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Mark Slats Closes to Within 50 miles of Van Den Heede in nail-biting race to Golden Globe Finish

15th January 2019
Mark Slats Mark Slats

With less than 1,700 miles back to the Golden Globe Race finish in Les Sables d'Olonne, 2nd placed Dutchman Mark Slats has sliced a further 393 miles out of Jean-Luc Van Den Heede's lead In terms of distance to finish over the past 8 days. At 08:00 UTC today, the gap was just 49 miles, Slats having gained 205 miles in the past 48 hours.

Jean-Luc, whose Rustler 36 Matmut has led the Golden Globe Race since passing the Cape of Good Hope and at one stage held a 2,000 advantage, has seen his lead being whittled away ever since the 73-year-old Frenchman suffered a knock-down and sustained damage to his mast during a Southern Ocean storm in the South Pacific in November 1.

Van Den Heede still holds a weather advantage and once passed the influence of the Azores high-pressure system, should be first to benefit from the reaching winds that will give him an easier passage north towards the Bay of Biscay.

But Slats is pushing hard despite a few problems of his own. In a satellite call to Race HQ on Monday, the Dutchman reported for the first time that he ran out of fresh water supplies a week ago, and is now using his emergency desalinator to turn salt water into fresh. It is hard work. An hour of pumping with both hands produces just 750ml of water - barely a cup full. The average daily intake is 2.5litres - 3 hours pumping!

Barnacles

He also reported that during a period of calm three weeks ago he had dived on Ohpen Maverick's hull and completely cleaned the bottom of growth and slime. `'It was perfect" he said yesterday. So imagine his surprise when he dived again five days ago to find the hull infested with barnacles once more. "The biggest are 3.5cm long, but most are about 1.5cms. They are growing all over the hull." His first efforts to clean the bottom again were thwarted by the sudden appearance of a 3.5m shark, but he will use the next period of calm to have another go. "So far, this must have cost me about 50 miles."

Third placed Estonian skipper Uku Randmaa whose Rustler 36 One and All, has also been beset by barnacle growth since crossing the Indian Ocean, is today caught in calms in the South Atlantic, some 3,000 miles behind the leading duo. He dived yesterday, and reported: "I'm swimming with dophins." We hope he recognises the difference between these mammals and their more agressive distant cousins!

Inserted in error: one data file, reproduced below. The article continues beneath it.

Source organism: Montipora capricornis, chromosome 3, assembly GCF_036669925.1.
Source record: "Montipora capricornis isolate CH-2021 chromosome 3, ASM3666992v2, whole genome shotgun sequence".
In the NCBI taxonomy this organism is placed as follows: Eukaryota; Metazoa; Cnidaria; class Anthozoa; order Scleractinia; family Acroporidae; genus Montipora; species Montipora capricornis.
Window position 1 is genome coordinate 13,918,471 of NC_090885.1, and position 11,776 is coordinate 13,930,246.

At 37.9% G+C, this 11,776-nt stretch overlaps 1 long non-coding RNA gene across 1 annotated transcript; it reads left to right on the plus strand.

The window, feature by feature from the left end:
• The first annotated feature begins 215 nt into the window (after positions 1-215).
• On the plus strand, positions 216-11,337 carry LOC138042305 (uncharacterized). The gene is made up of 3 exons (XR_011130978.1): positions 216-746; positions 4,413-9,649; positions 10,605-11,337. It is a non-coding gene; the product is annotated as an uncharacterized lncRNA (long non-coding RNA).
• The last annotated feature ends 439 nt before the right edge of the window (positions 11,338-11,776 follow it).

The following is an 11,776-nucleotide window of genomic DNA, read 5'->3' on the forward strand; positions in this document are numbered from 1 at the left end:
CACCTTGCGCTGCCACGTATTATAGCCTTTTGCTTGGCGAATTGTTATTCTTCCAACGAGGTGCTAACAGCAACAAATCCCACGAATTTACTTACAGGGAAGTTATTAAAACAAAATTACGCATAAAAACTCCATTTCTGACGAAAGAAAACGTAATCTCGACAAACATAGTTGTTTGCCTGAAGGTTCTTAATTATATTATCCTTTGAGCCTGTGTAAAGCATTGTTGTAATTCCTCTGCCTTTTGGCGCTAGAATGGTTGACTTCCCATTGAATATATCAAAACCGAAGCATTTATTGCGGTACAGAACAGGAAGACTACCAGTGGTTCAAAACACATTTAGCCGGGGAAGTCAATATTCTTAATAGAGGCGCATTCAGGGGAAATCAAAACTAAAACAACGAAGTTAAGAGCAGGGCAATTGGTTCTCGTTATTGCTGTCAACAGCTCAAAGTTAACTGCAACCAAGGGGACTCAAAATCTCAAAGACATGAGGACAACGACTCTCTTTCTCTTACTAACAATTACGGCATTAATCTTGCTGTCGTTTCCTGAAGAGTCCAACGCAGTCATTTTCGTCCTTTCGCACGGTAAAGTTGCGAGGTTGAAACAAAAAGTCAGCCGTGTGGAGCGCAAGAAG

800 miles to the South, American/Hungarian Istvan Kopar is making great progress northwards in his Tradewind 35 Puffin, seemingly having overcome his self-steering problems.

As is Finland's Tapio Lehtinen aboard his Gaia 36 Asteria who avoided the worst of one storm last week and is attempting to outrun another today. Now within 1,700 miles of Cape Horn but still beset with barnacle growth, he was making 4.3 knots today. Behind him though is the sceptre of Sir Robin Knox-Johnston's Suhaili catching up in their virtual race round the world. Suhaili's relative position from 50 years ago was 512 miles behind a week ago. Today, the distance is nearer 280!

Igor Zaretskiy postpones restart from Albany

Back in December barnacle growth and rigging issues forced 6th placed Russian skipper Igor Zaretskiy to stop in Albany, Western Australia where a medical examination found a continuation of a heart condition, and he flew home to Moscow for further tests. Would this be the end of his challenge?

The good news is that his doctors and team believe it is not, but time to re-start within the Summer window in the Southern Ocean has run out. Igor's plan now is to restart in the Chichester Class sometime in October, to coincide with the Southern hemisphere Summer and complete what he started. In a statement, he says: “There is a natural and always reasoned rule: fight to the end. Until you see the buoy at Les Sables d’Olonne, the race cannot be stopped”

2022 GGR entrant Robin Davie returned to Falmouth on Saturday four days after he was posted overdue, and largely unaware of concerns for his safety. UK Coastguard had issued an All Ships Alert for his Rustler 36 C'EST La VIE after his brother reported him overdue, which he answered late Friday night. Explaining his delay, Robin said: "Faced with calms and very light head winds, I decided to take a long tack out into the Atlantic and back to test the boat in these conditions. We know that this race is won and lost, not in gale force winds, but when they are light so I used the time to test myself and the boat. Because these boats don't have autopilots and rely on wind-vanes to steer by, we followed the wind on a circuitous route that extended the distance from a 300 mile direct course to nearer 700 miles. I was well out of radio range, and it was not until I was 25 miles SW of the Scilly Isles that I first heard the alert."

Ham radio Net

Sailors have been making use of the amateur Ham radio net for decades. Competitors in the Nedlloyd Spice Race from Jakarta to Rotterdam back in 1979 were surprised to find that King Hussain of Jordan was an avid amateur operator and regular participant on their net. National telecommunication authorities have often turned a deaf ear to unlicensed operators using made-up call signs while at sea. But this may be coming to an end following a warning from one National regulator to a GGR skipper. They warn: "You use an amateur callsign and are making connections with amateur radio operators. The call sign letters are not registered, and thus illegal. I ask you to stop. If you have a legal amateur callsign then I urge you to present it".